Apple Loses Senior Executive Over Remote Working Policy – Report

Apple has lost the services of its director of machine learning, Ian Goodfellow, after he disagreed with its strict return-to-office work policy.

Bloomberg News, citing people with knowledge of the matter, reported that Goodfellow is joining Alphabet’s DeepMind division.

Goodfellow oversaw machine learning and artificial intelligence at Apple, but he reportedly left the iPhone maker in recent weeks, citing the lack of flexibility in its work policies.

Machine learning director

But Apple’s loss is Google’s gain, with Goodfellow joining DeepMind as an individual contributor.

Ian Goodfellow is known as one of the foremost machine learning researchers, and the move is a reunion of sorts, Bloomberg noted, as he worked as a senior researcher at Google until 2019.

DeepMind declined to comment on the hire, Bloomberg reported, but it is understood that he has not yet started his role at Google.

During his time at Apple, Goodfellow was the director of machine learning within Apple’s Special Projects Group and supervised engineers working on autonomous technology.

The director level is one of the most senior at Apple, Bloomberg noted. The company has about 1,000 directors of a total of 170,000 employees – a figure that includes retail workers.

Goodfellow is the most senior employee known to leave over the company’s return-to-office policy, but more departures are expected as the rules go into effect.

When Goodfellow departed Apple, he cited the policy in an internal memo to staff. He reportedly wrote that he strongly believes that “more flexibility would have been the best policy for my team,” referring to Apple’s policies that are mostly against working from home.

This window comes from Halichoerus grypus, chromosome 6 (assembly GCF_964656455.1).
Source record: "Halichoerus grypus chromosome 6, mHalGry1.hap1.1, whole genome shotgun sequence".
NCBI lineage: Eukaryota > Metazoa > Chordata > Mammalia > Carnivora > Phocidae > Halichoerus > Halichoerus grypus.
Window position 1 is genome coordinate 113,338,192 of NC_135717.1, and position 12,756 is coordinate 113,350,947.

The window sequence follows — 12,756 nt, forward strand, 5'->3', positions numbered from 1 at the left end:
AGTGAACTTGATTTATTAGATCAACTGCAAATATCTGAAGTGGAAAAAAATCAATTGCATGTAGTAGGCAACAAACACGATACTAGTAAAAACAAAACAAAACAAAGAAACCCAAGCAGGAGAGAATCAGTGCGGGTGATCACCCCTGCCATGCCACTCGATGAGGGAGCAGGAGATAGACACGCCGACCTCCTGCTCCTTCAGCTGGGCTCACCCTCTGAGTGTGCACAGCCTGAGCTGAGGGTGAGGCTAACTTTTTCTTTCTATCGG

Earlier this week Apple again delayed its three day, return-to office mandate.

Apple had previously ordered all corporate staff to back-to-the office at least one day per week, beginning on 11 April.

Then from 2 May, staff were expected to spend two days per week in the office, rising to three days per week on 23 May.

That led to multiple Apple staff taking to corporate message boards to pushback against the above deadline.

Some said they will resign over the matter.

And it seems that Apple’s mandate is stricter than other big name tech giants in Silicon Valley, such as Meta, Google, Twitter or Amazon, all of which allow some employees to work remotely forever if approved by local management.

Google has certainly has a less strict return-to-office policy, and while it is asking staff to return to the office, it is also approving exemptions for most staff seeking to work from home.

Apple however has a more conservative approach to remote working, and is well known for discouraging working from home prior to Coronavirus pandemic in 2020 and 2021.

In June 2021 Tim Cook wrote a memo, stating most staff would be asked to come in to the office on Mondays, Tuesdays, and Thursdays, with the option of working remotely on Wednesdays and Fridays.

Cook’s recall notice last year prompted internal resistance from employees, with an internal letter from Apple staff in June 2021 being made public, in which the Apple employees demanded more flexibility.

The staff letter in June 2021 also stated Apple’s return-to-office policy had “already forced some of our colleagues to quit”.

Tom Jowitt

Tom Jowitt is a leading British tech freelancer and long standing contributor to Silicon UK. He is also a bit of a Lord of the Rings nut...

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